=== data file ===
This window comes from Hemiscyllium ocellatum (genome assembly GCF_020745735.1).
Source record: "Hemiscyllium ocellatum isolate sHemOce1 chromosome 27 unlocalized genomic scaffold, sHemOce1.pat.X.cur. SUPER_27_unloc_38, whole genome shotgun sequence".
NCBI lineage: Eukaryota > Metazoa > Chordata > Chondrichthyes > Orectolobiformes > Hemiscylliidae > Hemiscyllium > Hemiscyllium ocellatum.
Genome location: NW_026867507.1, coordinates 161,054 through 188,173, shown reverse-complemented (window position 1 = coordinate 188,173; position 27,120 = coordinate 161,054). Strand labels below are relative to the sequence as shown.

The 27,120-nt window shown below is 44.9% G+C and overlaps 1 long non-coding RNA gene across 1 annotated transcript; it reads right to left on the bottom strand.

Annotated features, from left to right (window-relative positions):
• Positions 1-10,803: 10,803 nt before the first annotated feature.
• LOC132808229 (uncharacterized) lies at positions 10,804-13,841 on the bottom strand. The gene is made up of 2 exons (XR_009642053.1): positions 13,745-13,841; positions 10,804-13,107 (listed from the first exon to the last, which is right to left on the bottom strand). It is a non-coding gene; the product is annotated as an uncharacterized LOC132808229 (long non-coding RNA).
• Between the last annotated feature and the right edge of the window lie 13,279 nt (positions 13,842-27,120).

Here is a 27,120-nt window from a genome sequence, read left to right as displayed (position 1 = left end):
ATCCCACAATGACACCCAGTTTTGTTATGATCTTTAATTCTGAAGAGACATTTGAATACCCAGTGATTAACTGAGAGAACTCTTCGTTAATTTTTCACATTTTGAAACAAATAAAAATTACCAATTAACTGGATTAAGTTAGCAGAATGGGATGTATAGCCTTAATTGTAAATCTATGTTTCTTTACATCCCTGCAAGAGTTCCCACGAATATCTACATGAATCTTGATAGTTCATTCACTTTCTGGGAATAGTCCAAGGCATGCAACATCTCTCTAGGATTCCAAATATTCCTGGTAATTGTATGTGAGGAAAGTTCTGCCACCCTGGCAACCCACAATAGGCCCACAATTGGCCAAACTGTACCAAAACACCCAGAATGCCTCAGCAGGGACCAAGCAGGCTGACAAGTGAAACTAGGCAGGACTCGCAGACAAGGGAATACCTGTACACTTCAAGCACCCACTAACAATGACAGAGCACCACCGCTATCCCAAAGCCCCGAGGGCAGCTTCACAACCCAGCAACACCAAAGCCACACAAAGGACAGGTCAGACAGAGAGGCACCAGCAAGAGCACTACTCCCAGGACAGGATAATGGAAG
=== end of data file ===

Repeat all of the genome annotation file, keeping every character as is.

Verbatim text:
This window comes from Hemiscyllium ocellatum (genome assembly GCF_020745735.1).
Source record: "Hemiscyllium ocellatum isolate sHemOce1 chromosome 27 unlocalized genomic scaffold, sHemOce1.pat.X.cur. SUPER_27_unloc_38, whole genome shotgun sequence".
NCBI lineage: Eukaryota > Metazoa > Chordata > Chondrichthyes > Orectolobiformes > Hemiscylliidae > Hemiscyllium > Hemiscyllium ocellatum.
Genome location: NW_026867507.1, coordinates 161,054 through 188,173, shown reverse-complemented (window position 1 = coordinate 188,173; position 27,120 = coordinate 161,054). Strand labels below are relative to the sequence as shown.

The 27,120-nt window shown below is 44.9% G+C and overlaps 1 long non-coding RNA gene across 1 annotated transcript; it reads right to left on the bottom strand.

Annotated features, from left to right (window-relative positions):
• Positions 1-10,803: 10,803 nt before the first annotated feature.
• LOC132808229 (uncharacterized) lies at positions 10,804-13,841 on the bottom strand. The gene is made up of 2 exons (XR_009642053.1): positions 13,745-13,841; positions 10,804-13,107 (listed from the first exon to the last, which is right to left on the bottom strand). It is a non-coding gene; the product is annotated as an uncharacterized LOC132808229 (long non-coding RNA).
• Between the last annotated feature and the right edge of the window lie 13,279 nt (positions 13,842-27,120).

Here is a 27,120-nt window from a genome sequence, read left to right as displayed (position 1 = left end):
ATCCCACAATGACACCCAGTTTTGTTATGATCTTTAATTCTGAAGAGACATTTGAATACCCAGTGATTAACTGAGAGAACTCTTCGTTAATTTTTCACATTTTGAAACAAATAAAAATTACCAATTAACTGGATTAAGTTAGCAGAATGGGATGTATAGCCTTAATTGTAAATCTATGTTTCTTTACATCCCTGCAAGAGTTCCCACGAATATCTACATGAATCTTGATAGTTCATTCACTTTCTGGGAATAGTCCAAGGCATGCAACATCTCTCTAGGATTCCAAATATTCCTGGTAATTGTATGTGAGGAAAGTTCTGCCACCCTGGCAACCCACAATAGGCCCACAATTGGCCAAACTGTACCAAAACACCCAGAATGCCTCAGCAGGGACCAAGCAGGCTGACAAGTGAAACTAGGCAGGACTCGCAGACAAGGGAATACCTGTACACTTCAAGCACCCACTAACAATGACAGAGCACCACCGCTATCCCAAAGCCCCGAGGGCAGCTTCACAACCCAGCAACACCAAAGCCACACAAAGGACAGGTCAGACAGAGAGGCACCAGCAAGAGCACTACTCCCAGGACAGGATAATGGAAG